The rack house where oak barrels are stored suggests a 19th-century white-collar prison but the bars on the windows were meant to keep people out, not in. Undisturbed, whiskey releases its “angel’s share” (the natural process of evaporation as it ages in barrels) and acquires its taste from the wood and white corn, what our tour guide called “an American crop.”
Woodford Reserve struck me as close to Tennessee whiskey because of its sweetness but was well made and redolent of the charred staves and caramelized sugar I had smelled as a child. For $10,000, we could have bought a whole 50-gallon barrel and put our names on the wall alongside luminaries such as Papa John of the pizza chain and Russell Crowe.
Buffalo Trace, a few miles north in Frankfort, reflects bourbon’s more realistic history as a big rough-and-tumble Dickensian enterprise. The dingy but romantic brick rack house towered over the parking lot, and the smoke- and steam-puffing whiskey works exhaled the powerful essences of cooking grain.
Claims of being the oldest distillery in Kentucky are too numerous to list, but Buffalo Trace seemed a good place to start; it embodies some of bourbon’s bad-boy image, too. A former employee had recently been charged with stealing barrels of the very expensive Pappy Van Winkle brand.
There were a dozen pilgrims on our tour, mostly men from the deep South where allegiance to bourbon is the strongest. Fred, our genial guide, led us up steep, exposed stairs; past smoldering cookers of blended lots of corn, rye and wheat; and invited us to drag a finger through the yellow froth atop a thousand gallons of bubbling mash that had been inoculated with yeast.
From these cedar fermenting tanks, the nascent bourbon flows to big stills, where it is cooked and the released steam is condensed into pure, transparent whiskey.
The 180-odd proof clear whiskey (known here as “white dog”) passes through the glass for inspection, before being diluted with water and put into barrels where it will acquire its character and color.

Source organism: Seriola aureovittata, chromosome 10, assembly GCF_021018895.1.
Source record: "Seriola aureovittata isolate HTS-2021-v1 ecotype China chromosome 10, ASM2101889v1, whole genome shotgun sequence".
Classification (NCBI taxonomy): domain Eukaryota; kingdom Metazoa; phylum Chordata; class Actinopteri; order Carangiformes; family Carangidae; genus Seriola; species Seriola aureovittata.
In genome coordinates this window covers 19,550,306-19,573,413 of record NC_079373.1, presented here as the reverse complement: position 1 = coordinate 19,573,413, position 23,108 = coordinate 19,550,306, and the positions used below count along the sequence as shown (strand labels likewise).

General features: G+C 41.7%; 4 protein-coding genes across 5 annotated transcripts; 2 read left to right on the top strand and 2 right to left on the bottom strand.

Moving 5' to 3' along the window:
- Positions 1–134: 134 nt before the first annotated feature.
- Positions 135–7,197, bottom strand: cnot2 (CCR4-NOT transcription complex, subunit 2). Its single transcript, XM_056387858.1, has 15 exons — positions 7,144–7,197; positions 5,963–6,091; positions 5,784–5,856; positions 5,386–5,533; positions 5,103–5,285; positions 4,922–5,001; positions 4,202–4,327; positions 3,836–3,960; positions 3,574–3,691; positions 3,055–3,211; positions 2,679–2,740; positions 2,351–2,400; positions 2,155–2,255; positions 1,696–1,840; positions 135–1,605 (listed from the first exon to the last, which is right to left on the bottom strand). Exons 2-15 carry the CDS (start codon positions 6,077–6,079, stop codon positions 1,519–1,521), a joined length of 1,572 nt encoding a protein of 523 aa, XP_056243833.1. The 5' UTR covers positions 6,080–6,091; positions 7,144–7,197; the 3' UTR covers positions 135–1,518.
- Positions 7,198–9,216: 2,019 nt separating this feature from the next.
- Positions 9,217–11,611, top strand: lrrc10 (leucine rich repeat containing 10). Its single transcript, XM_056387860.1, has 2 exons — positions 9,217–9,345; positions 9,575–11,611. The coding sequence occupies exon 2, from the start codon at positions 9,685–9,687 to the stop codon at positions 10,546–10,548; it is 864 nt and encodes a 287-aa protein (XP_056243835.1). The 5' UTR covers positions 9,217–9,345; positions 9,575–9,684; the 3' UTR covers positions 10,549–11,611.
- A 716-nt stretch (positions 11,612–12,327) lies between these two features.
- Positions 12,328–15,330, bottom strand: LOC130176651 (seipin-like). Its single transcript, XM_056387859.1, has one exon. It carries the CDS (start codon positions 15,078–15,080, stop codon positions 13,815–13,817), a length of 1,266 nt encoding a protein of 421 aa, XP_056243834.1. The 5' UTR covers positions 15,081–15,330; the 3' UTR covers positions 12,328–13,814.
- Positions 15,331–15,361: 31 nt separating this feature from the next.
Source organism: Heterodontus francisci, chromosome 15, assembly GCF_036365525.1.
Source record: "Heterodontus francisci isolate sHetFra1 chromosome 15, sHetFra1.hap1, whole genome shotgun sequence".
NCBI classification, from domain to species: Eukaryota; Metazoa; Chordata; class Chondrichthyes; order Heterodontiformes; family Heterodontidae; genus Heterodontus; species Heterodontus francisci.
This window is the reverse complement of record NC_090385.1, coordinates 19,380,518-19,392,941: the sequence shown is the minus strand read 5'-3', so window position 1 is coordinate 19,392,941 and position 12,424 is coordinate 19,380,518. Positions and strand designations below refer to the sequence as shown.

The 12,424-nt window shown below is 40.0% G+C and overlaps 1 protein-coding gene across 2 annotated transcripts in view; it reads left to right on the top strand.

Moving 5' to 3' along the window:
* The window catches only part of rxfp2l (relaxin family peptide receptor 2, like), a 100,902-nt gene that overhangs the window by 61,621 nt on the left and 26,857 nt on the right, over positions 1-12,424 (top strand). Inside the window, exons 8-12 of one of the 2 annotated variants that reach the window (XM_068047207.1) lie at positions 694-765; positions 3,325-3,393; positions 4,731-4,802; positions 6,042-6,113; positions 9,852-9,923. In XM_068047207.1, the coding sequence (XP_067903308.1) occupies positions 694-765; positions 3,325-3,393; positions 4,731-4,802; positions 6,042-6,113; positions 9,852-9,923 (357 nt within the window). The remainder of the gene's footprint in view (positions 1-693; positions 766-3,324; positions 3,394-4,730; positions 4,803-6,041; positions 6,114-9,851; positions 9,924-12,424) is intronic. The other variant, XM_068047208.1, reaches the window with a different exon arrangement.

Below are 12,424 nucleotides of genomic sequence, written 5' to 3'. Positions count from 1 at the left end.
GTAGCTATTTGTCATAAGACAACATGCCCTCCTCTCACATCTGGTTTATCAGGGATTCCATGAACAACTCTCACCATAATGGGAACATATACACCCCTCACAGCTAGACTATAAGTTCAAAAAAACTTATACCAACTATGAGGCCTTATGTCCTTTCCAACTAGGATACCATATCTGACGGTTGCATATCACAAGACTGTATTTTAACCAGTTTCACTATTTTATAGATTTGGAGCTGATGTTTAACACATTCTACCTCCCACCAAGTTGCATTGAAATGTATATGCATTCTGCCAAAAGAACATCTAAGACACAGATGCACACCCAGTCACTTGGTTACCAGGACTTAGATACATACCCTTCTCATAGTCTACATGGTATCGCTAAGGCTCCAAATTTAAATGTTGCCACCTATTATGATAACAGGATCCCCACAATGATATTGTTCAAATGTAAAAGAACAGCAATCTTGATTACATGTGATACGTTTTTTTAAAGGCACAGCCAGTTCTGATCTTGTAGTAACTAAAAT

Fred explained the local derivation of proof: A pinch of gunpowder was ignited in a fresh batch of whiskey to prove to potential buyers that it had the Kentucky kick. “And too bad for the whiskey-maker if it didn’t burn.”
That night we encountered our first example of Kentucky cuisine, at Serafini bar and restaurant in Frankfort, where a shot of the Pappy Van Winkle costs $100. Farther west, the Hot Brown (sliced turkey on bread covered with cheesy Mornay sauce) was invented at the Brown Hotel in Louisville.


Fried Green Tomoatos with Roasted peppers and tomatos jam at Serafini in Frankfort Kentucky.CreditRobert Rausch for The New York Times 

And be aware that Kentucky bourbon and chocolate go into many a pecan pie, like the one in Rick’s White Light Diner, a haven of transplanted Cajun-cum-Southern fried above the Kentucky River in Frankfort.
Breakfast at the Jailer’s Inn in Bardstown involved cheese — lots of it. Jesse and Frank James once stayed here, though not as inmates. We were offered an overnight in a cell but chose a bedroom instead.
Also in Bardstown, the Oscar Getz Museum of Whiskey History is a grand old building, once an orphanage and later a Catholic prep school, that is stuffed with memorabilia and wonderful tributes to bourbon’s glory. There you can find old copper stills and a glass forest of bygone bottles, as well as a framed statement of Abraham Lincoln’s deploring the idea of Prohibition.
At the end of a dirt road on the outskirts of town, sepulchral-looking rack houses with dark slot windows and peaked roofs offered a sobering view. Paradoxically, this is home to Willett, a hot boutique producer with a wide reputation for spicy, many-layered complexity. In the little sales room, scrawled on a blackboard was the message that customers would be allowed only two bottles each of Willett’s single-barrel releases, aged 10 years or more, priced from $100 to upward of $300.


Still at Willett Distillery in Bardstown Kentucky. CreditRobert Rausch for The New York Times 

Willett makes very little of these rare vintages, and buyers sometimes flip them to bars and restaurants at much higher prices. Fans expect to find them on carefully perused lists, said Mitch Smith, the combination salesman and tour guide. “Those two drove down from Louisville this morning,” he said, indicating two millennials in crisp poplin shirts at the cash register.